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Amaleec

What’s Growing On My Dry Rock?

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Amaleec

Hello! Recently I noticed some grey stuff growing on my dry rock, literally overnight. I don’t know if it’s normal or something to worry about. Pics included.

More Info: 

There’s a lot going on in my 20 gallon tank. I started my tank in October, and it finished cycling around mid-November. Currently it is stocked with a neon blue goby, a lawnmower blenny, and a wrasse. I’m fighting back some white sludge that developed from air fresheners being used in the house. I’m using the Dr. Tims recommended products (Refresh and Waste Away). I had a small ammonia spike - but it’s gone now. Testing with the API Saltwater Kit - Ammonia is 0, Nitrate is 0 and Nitrite is 0. I noticed red stuff growing on a diff part of the rock, but I assume it’s Cyanobacteria.

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Amphrites

Snail droppings

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Tired

Yeah, that red stuff is cyanobacteria. Let it alone, it'll fade itself back out. 

 

You want more than 0 nitrates. Algae and coral need those to grow, which is probably why your rock is still so very white. I suspect you're underfeeding, since you don't have much in there that would use it up.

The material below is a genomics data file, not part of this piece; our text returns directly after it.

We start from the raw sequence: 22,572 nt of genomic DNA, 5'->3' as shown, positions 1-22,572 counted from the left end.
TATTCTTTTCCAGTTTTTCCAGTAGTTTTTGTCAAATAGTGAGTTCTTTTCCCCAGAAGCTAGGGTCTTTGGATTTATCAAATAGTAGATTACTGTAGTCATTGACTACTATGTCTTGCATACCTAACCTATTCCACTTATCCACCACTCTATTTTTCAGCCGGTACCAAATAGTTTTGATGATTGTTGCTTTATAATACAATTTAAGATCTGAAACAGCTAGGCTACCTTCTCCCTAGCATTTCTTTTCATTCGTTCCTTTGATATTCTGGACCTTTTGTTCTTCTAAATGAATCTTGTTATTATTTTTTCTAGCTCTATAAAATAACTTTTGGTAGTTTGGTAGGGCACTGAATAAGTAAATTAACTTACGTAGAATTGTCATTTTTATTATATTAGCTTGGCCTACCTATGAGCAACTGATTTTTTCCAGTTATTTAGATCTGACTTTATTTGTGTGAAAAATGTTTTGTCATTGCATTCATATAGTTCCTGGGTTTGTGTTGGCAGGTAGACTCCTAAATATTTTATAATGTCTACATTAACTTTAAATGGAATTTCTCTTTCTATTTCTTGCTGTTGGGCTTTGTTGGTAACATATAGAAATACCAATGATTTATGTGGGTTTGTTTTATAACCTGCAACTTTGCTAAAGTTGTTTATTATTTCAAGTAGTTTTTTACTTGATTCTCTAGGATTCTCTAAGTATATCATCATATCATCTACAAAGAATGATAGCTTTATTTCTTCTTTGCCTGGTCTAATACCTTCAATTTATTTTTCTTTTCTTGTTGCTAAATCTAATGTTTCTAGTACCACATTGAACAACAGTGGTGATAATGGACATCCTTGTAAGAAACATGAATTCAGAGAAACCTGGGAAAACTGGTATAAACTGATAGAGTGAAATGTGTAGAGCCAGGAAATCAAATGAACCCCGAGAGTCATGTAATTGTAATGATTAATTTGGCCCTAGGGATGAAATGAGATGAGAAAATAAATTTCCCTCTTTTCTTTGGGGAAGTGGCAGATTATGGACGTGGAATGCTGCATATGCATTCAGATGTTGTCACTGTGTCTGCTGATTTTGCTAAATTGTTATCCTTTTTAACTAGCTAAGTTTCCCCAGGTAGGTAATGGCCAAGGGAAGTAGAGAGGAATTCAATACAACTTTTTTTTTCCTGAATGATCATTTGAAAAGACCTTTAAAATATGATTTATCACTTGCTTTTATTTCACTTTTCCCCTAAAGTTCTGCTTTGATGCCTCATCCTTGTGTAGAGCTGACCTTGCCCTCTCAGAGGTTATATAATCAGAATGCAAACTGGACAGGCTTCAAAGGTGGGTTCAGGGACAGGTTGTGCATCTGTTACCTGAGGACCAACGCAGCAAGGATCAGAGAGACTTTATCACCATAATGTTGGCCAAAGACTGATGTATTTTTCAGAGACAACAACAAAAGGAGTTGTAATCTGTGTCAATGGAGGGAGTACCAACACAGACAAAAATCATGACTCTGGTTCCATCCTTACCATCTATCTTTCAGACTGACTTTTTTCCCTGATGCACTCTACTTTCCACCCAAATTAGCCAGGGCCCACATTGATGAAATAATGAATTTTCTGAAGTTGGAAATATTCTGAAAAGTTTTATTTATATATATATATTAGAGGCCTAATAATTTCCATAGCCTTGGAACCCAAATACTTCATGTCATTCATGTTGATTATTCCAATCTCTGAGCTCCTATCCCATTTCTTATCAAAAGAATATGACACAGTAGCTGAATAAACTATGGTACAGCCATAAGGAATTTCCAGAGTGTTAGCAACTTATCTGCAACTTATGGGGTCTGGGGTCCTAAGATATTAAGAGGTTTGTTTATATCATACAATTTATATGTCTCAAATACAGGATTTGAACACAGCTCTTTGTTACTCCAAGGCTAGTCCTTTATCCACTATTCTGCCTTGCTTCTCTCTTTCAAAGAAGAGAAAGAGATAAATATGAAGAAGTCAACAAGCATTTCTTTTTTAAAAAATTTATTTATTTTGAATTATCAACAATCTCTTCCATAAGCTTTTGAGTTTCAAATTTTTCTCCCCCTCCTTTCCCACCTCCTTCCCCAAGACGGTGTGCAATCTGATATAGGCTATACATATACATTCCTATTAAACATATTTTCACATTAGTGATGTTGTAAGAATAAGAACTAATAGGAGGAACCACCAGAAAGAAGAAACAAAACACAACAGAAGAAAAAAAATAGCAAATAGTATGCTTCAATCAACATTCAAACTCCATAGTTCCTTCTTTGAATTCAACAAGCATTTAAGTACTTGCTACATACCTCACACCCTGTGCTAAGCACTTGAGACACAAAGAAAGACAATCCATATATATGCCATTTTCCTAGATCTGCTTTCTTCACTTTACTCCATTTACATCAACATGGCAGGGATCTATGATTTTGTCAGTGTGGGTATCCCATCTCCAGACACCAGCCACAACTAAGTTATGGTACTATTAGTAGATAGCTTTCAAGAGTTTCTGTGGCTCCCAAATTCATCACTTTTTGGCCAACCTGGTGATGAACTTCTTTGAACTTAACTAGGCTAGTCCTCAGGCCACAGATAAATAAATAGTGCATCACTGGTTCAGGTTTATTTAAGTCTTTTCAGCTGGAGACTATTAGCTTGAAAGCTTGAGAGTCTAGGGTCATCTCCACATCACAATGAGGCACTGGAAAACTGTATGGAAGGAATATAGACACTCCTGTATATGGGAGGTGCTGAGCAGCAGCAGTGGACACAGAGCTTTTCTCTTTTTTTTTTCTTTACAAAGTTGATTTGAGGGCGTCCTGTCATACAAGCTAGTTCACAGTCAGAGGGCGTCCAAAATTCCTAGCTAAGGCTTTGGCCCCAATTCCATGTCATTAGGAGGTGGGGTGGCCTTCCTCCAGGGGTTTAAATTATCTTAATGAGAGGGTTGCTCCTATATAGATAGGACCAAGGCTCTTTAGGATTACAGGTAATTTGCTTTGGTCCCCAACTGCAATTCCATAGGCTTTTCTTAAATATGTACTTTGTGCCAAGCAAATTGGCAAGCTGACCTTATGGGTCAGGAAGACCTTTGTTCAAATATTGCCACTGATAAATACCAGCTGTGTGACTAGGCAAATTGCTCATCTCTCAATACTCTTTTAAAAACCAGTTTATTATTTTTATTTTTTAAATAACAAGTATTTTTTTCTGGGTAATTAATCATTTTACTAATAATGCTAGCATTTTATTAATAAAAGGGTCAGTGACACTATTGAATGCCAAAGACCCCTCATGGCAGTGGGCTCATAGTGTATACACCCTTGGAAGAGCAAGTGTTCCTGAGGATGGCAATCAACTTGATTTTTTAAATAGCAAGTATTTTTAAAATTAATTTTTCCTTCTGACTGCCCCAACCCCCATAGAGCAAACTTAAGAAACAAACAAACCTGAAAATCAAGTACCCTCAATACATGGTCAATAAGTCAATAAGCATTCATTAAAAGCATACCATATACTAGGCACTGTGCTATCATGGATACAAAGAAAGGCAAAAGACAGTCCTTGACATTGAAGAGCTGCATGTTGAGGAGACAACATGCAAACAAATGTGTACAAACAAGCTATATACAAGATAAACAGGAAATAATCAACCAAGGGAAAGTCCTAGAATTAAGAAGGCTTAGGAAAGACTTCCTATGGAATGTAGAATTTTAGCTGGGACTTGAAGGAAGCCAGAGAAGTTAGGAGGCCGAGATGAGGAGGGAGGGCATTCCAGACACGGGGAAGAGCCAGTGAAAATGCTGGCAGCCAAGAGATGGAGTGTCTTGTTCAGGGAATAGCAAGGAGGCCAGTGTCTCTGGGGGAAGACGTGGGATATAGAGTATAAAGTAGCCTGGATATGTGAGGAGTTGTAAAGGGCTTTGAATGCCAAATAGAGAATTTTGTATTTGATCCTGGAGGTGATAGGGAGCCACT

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Amaleec

I have a sponge as part of my filtration and I read somewhere that sponges can be “nutrient traps” should I take them out?

On 12/25/2019 at 5:54 PM, Tired said:

Yeah, that red stuff is cyanobacteria. Let it alone, it'll fade itself back out.

 

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Amaleec

What measures can I take to raise Nitrates without screwing up ammonia and nitrite? 

On 12/25/2019 at 5:54 PM, Tired said:

You want more than 0 nitrates. Algae and coral need those to grow, which is probably why your rock is still so very white. I suspect you're underfeeding, since you don't have much in there that would use it up.


And should I be concerned about the other green algae growing in here? 🤔

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Tired

Feed more. If your tank is cycled, it can easily handle a gradual increase in food amount- the bacteria will multiply to handle the ammonia and nitrites easily, you shouldn't have a spike. 

 

No, you don't generally need to worry about algae. You'll have surges of varying types of algae as the rock colonizes, but that's fine. Surges of things happen, then everything reaches a balance. Once you have multiple types of algae and bacteria and all the fun little encrusting things all over the rock, it'll outcompete each other. If you have a good dozen types of algae (which is part of what live rock is great for, that biodiversity), none of them can multiply out of control and cause pest problems because all the rest take up space. That's how you avoid hair algae and bubble algae and diatoms and all those things that people have trouble with. You let them come when they happen, and you keep feeding so that your algae and corals have nutrients, and everything balances itself out.